Inside the U.S. Military's Special Ops

The U.S. Special Operations Command celebrated its 20th anniversary this week by giving journalists a rare glimpse inside its closely guarded operations, revealing new equipment for the nation's most secretive -- and fast growing -- military force.

Over the past 20 years, the Pentagon has increasingly relied on the Special Operations Command to do its fighting. With insurgent wars in Iraq and Afghanistan showing no sign of abating anytime soon, demand for special operations troops and equipment is rising and likely to increase further.

Funding for the command has jumped from $3.6 billion in 2000 to a projected $6.1 billion in 2008, and that is without secret budgets or the emergency war-funding bills that have become routine.

The command is boosting troop levels, from 48,000 now to at least 55,000 by 2013. The Marines just began fielding their own special operations unit last year, sending some abroad to train foreign militaries even as they stand up the command.

"I tell my guys, 'Its like painting a car doing 60 miles an hour,'" said Maj. Gen. Dennis Hejlik, commander of the Marine Special Operations Command.

SOCOM's commander said he plans to avoid the growing pains other military units face by expanding slowly.

"We're going to grow a pretty good capacity here in special operations command," Gen. Bryan "Doug" Brown told ABC News. "What I want to say straight up is that we're not changing any standards. If anything, the standards are tougher than they've ever been in the history of Special Operations Command."

SOCOM, as the command is known in military parlance, is already also adding new equipment, including an experimental reconnaissance craft called the Sea Lion II, a boat designed to be nearly invisible that looks like a stealth bomber on the water.

"It's a land campaign in Afghanistan and Iraq. But what all of us -- the leaders of the Navy and the nation -- have got to keep in mind is that the future will come -- and that the conflict may very well be maritime in nature," said Rear Admiral Joseph Maguire, commander of Naval Special Warfare Command.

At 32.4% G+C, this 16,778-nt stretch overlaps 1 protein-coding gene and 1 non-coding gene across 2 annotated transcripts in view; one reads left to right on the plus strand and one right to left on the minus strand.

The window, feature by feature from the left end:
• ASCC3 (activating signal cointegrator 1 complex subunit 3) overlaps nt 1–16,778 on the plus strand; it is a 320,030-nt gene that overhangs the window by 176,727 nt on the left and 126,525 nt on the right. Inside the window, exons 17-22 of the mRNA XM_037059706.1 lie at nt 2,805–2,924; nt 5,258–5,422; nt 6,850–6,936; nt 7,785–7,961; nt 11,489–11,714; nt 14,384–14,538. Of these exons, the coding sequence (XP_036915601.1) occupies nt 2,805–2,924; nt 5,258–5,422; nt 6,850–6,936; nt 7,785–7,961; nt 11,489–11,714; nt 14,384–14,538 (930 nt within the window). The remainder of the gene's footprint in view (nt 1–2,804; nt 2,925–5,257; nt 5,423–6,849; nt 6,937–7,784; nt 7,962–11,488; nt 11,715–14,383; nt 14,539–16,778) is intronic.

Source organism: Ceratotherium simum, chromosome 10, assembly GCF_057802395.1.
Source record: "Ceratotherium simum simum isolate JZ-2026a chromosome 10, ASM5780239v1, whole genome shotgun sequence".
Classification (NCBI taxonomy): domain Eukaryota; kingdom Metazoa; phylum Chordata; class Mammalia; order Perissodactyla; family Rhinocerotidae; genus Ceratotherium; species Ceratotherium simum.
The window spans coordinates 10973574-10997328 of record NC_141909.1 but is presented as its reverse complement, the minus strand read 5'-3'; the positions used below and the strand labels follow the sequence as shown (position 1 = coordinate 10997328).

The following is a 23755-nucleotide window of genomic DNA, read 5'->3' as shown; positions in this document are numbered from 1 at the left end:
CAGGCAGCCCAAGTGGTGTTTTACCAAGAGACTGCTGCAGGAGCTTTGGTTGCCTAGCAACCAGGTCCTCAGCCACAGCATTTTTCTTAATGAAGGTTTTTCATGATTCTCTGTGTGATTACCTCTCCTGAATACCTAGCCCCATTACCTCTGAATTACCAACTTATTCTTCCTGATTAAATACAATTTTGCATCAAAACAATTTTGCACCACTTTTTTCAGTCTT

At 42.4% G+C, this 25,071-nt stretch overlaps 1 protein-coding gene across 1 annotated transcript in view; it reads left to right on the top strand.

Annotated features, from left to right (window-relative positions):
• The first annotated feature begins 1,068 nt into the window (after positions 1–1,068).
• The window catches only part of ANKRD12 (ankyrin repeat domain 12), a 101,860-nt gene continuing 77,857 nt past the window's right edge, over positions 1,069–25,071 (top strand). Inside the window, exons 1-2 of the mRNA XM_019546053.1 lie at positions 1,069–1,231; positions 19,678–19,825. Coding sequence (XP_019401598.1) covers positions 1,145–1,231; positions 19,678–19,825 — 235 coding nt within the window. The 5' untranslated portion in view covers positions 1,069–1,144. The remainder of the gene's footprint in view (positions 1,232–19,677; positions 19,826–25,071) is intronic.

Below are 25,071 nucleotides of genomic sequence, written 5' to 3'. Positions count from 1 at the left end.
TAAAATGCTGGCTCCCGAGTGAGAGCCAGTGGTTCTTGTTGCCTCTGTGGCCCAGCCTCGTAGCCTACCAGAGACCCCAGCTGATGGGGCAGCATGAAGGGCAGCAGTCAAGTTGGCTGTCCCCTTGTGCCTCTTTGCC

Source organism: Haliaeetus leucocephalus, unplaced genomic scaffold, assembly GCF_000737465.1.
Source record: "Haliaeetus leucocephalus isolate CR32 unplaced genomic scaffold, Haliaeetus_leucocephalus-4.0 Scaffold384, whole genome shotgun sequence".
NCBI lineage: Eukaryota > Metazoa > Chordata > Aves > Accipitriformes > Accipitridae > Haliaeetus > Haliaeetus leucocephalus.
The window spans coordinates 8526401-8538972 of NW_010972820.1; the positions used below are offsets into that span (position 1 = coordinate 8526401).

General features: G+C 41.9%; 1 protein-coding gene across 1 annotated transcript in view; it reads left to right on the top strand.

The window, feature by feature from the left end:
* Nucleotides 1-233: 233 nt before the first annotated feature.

The Sea Lion II is just one of a string of high-tech weapons developed for SOCOM while the Bush administration dramatically expands its role.

The Air Force is fielding a four-pound Raven unmanned surveillance drone, which can be folded up to fit in a backpack.

"We've come a long way," Lt. Gen. Michael Wooley, commander of the Air Force Special Operations Command, told ABC News. "This is not your daddy's Special Operations Command."

SOCOM is also now using the first of 50 tilt-rotor V-22 Osprey planes, which are one part plane, one part helicopter and one part stomach-churning roller coaster.

Conventional Marine forces will be the first to send the Osprey into combat in Iraq. It comes with a controversial safety record. Thirty have been killed in four Osprey crashes to date.

Special ops includes the elite Green Berets, Navy Seals and elite Air Force and Marine units.

Navy Seal Lt. Ryan Peters returned from training Iraqi SWAT teams in volatile Anbar province two weeks ago.

"We almost tripled their capability," Peters said.

Much of the command's work falls under the category of "black ops" -- like the team that killed al Qaeda in Iraq's leader, Abu Musab al-Zarqawi. The Pentagon still refuses to acknowledge the existence of the super-elite Delta Force, though it's been featured in films like "Black Hawk Down."

Navy Seal Christopher Lumberg declined to say how he's used a six-man submarine designed to be launched from a nuclear sub to any point in the seas and return without ever surfacing.

Asked if he had deployed in the vessel, he said, "Yes."

Asked if he could say where, he added with a smile, "I cannot."

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